A: I’ve done theatre my whole life so I have a lot of experience. I’m just glad to have the opportunity to use that experience in new situations like this.


Q: Do you plan on auditioning for the play this coming Spring?

A: I’m not sure right now. There are a few different shows I am considering right now.


Q: How did this audition differ from the first audition early this year?

A: It wasn’t much different but I will say it was less nerve wrecking. The first audition I didn’t know anybody else auditioning and j barely knew the directors. The second go around I was more comfortable with the people around me and also myself. Before i had just started going to high school here in Wichita and was really shy. But drama class has really let me be the Old Sarah again.


Q: How has theatre impacted your life?

A: Theatre has been a part of my life since before I was born. Drama was the reason my parents met and had me and I’ve grown up with it my whole life. It has shaped my entire life is so many ways. Everything I’ve ever done and every decision I make is based off this passion.


Q: What got you into theatre in the first place?

A: Like I said before, my parents met because of it in high school. My whole family has always been very into musicals and theatre so I simply grew up with it and they have always been there to support me and help me pursue it.


Q: Are you involved in other plays?

A: Yes! This past weekend if December I finished Les Miserables at The Mary Jane Teall Theatre at Century 2 for Music Theatre for Young People.


Q: How do you keep up with so many plays and school work?

A: It’s been really hard. I used to only do shows in the summertime and commercials and all during school. But in the last 4 years I’ve done theatre year around and at first was a struggle but I got the hang of it. 


Q: Any words of advice for students or classmates that may be seeking theatre/drama?

A: Just go out there and do it. Even if you haven’t had any experience theatre can be so fun and you can learn so much! You will meet amazing people in the theatre community and learn about life in general. 


Q: Lastly, what are some warms ups you do/any superstitions you follow in order to avoid bad luck on the big day?

A: Right before an audition I get super quiet. And then afterwards I get super crazy and I’m not really why. Before a performance, I always have to use the bathroom extremely bad until the moment I get onstage I’m all better. All the nerves go away when the lights hit me because The stage is really my home. And I know that sounds cheesy but no matter where I go I find a stage and I know I’m safe and I can me even if I’m acting like someone else. One really weird superstition I have is not touching doorknobs during tech week or before an audition. I don’t know where I got that from but I’ve always done it!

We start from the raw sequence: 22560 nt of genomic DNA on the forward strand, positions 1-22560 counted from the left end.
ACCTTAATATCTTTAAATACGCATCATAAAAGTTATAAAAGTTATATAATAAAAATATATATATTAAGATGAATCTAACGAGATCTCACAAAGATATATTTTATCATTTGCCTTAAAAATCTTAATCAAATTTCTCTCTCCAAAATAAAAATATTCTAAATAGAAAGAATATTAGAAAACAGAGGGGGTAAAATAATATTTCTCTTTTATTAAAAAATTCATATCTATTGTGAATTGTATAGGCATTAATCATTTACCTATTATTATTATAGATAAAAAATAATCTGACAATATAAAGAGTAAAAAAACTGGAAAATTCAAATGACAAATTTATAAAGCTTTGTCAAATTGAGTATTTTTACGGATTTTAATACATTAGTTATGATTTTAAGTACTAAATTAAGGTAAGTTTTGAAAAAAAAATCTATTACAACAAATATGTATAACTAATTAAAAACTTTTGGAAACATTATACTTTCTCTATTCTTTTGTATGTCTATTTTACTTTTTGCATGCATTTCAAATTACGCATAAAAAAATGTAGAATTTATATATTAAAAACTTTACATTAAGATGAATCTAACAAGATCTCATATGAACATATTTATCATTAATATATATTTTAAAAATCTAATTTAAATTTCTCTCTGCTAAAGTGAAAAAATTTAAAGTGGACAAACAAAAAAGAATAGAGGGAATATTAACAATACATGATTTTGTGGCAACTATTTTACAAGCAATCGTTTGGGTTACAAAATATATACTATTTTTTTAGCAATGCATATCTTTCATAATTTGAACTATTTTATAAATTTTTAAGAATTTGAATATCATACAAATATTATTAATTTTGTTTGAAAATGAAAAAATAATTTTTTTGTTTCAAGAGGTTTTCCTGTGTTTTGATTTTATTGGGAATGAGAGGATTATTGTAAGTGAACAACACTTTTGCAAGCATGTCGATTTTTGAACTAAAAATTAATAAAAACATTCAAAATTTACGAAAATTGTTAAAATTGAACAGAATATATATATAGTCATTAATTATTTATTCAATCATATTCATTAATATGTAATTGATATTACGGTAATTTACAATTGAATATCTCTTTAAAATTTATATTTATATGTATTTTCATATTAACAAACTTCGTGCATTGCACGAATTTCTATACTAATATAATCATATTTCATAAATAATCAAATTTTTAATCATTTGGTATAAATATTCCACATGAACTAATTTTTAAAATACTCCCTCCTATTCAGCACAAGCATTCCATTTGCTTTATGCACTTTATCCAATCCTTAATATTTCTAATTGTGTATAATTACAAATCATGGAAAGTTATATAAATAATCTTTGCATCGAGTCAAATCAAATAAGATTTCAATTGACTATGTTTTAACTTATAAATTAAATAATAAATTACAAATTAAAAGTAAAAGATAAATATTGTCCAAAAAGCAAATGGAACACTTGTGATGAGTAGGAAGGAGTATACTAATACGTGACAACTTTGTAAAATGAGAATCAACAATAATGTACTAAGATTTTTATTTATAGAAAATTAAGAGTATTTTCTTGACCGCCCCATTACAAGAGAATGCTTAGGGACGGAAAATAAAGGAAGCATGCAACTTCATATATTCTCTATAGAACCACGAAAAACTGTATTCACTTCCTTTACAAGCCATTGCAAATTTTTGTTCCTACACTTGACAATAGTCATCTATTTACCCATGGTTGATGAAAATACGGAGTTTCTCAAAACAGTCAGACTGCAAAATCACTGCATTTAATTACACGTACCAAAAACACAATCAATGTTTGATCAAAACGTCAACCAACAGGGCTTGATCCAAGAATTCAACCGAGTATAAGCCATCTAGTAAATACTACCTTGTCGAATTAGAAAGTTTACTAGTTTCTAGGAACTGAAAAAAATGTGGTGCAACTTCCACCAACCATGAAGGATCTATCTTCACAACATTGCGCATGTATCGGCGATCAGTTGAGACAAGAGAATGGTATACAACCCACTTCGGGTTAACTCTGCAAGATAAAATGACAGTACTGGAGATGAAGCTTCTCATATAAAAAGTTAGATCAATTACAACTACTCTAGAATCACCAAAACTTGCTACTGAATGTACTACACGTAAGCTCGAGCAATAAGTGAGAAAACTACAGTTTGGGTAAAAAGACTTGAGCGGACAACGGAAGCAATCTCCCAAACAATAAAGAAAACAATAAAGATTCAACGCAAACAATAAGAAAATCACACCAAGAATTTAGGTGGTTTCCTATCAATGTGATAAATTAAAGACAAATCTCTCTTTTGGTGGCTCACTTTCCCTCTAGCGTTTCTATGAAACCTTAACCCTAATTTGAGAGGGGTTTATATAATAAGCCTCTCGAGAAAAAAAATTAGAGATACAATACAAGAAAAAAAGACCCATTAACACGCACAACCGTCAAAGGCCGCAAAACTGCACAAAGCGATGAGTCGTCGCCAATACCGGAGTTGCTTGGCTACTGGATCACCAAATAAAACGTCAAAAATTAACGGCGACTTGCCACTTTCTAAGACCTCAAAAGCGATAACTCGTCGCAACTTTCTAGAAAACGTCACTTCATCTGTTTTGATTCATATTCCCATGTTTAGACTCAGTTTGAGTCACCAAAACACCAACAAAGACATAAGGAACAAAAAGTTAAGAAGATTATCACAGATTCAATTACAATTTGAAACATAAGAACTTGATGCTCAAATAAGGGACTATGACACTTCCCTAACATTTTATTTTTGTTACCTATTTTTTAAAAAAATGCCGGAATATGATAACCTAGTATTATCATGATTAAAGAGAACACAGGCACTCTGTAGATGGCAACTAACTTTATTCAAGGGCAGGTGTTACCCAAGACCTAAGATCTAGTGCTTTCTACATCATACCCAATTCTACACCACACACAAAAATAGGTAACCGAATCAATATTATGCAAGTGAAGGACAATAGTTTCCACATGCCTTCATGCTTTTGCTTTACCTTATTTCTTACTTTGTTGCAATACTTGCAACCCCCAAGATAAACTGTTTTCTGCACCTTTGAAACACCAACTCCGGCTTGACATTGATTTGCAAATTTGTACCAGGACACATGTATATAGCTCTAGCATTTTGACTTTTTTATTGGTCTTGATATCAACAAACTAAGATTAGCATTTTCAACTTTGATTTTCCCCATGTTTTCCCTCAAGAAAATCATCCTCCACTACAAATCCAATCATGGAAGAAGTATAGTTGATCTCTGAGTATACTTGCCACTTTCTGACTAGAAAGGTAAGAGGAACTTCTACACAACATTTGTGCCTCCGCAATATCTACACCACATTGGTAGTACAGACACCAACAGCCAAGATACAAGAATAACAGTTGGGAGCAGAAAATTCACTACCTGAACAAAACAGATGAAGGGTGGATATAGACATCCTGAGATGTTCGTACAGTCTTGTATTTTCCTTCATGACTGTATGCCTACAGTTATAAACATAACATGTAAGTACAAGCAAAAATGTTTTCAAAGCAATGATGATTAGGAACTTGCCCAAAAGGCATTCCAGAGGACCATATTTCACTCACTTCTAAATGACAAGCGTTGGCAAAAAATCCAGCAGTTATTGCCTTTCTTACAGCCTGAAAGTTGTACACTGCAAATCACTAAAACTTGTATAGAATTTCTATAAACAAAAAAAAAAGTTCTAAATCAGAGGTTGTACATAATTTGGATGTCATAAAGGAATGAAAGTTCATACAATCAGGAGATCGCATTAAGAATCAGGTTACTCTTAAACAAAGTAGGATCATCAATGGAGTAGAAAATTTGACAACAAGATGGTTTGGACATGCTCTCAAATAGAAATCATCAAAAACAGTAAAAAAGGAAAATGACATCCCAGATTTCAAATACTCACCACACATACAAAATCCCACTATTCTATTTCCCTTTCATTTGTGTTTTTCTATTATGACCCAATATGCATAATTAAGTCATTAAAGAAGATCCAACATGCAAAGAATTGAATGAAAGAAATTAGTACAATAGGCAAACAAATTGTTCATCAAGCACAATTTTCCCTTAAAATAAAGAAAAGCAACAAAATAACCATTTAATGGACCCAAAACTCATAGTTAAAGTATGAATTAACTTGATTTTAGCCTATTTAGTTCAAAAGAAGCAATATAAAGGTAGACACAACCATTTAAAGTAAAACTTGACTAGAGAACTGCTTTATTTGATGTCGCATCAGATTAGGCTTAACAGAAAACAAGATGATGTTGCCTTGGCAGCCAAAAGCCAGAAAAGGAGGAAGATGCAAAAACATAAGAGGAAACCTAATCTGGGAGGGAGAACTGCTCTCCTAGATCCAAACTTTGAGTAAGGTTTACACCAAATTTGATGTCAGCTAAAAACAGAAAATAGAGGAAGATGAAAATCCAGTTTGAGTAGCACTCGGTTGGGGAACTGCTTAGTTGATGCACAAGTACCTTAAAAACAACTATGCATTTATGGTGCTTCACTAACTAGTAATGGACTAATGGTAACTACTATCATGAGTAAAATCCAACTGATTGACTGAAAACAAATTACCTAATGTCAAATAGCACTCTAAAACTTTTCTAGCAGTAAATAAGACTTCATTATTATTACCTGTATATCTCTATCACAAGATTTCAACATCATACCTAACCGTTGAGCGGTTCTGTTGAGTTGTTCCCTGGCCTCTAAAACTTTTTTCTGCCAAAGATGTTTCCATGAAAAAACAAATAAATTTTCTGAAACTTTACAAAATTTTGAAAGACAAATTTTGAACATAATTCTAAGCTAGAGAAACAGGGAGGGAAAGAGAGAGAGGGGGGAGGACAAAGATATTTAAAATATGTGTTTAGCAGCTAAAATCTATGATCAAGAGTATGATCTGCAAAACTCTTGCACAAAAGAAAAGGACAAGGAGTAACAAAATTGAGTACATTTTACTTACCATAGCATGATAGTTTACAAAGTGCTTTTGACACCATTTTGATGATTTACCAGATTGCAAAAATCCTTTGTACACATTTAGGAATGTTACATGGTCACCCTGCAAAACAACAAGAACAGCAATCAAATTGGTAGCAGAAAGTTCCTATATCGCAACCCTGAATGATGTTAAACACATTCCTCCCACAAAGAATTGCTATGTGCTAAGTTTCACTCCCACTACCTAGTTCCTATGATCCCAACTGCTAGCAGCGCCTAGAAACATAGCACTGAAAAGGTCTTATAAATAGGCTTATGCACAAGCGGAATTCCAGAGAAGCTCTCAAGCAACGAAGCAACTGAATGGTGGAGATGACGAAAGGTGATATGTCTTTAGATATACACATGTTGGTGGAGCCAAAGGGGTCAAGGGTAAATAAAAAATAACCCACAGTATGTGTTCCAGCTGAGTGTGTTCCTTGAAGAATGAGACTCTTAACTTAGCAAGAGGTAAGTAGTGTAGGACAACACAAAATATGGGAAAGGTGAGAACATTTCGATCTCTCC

Another student I interviewed was Maize South Junior, Nash Wofford on his experiences so far and his role in the play.


Nash Wofford, Junior

Q: Is this your first play ever?

A: Yes this is my first play, it has been a very fun and challenging experience.


Q: How have you rehearsed for this play?

A: We usually go through the entirety of the play every day in class.


Q: Any specific methods you found that were easier to do?

A: I would say trying to really try and think like the character you are portraying 


Q: Would you recommend these methods to beginning actors hoping to land a big part?

A: Yes for sure, I am a beginner actor so any beginner could do it.


Q: Do you see yourself going out for the play in the Spring.

A: No unfortunately I can’t, because of sports obligations


Q: How does it feel to have such a big part along with many other of your actors?

A: Well I feel honored, all of my fellow classmates/actors are very talented. 


Q: How has theatre impacted your life?

A: My theatre experience has affected my life by making me more perceptive of watching actors and their performances


Q: What got you into theatre in the first place?

A: What first got me into theatre was the love of watching plays and musicals. Also have always loved the idea of acting


Q: Are you involved in other plays?

A: No I am not, but I suppose yes this would open up opportunities for me. When the right opportunity arises I’ll have some experience under my belt


Q: Any words of advice for students or classmates that may be seeking theatre/drama?

A: Do not be afraid or embarrassed to really go for things. No one will judge you and if they do, that’s their problem.


Q: Lastly, what are some warms ups you do/any superstitions you follow in order to avoid bad luck on the big day?

A: Well, I usually drink some hot tea, so my throat is clear but that’s about it!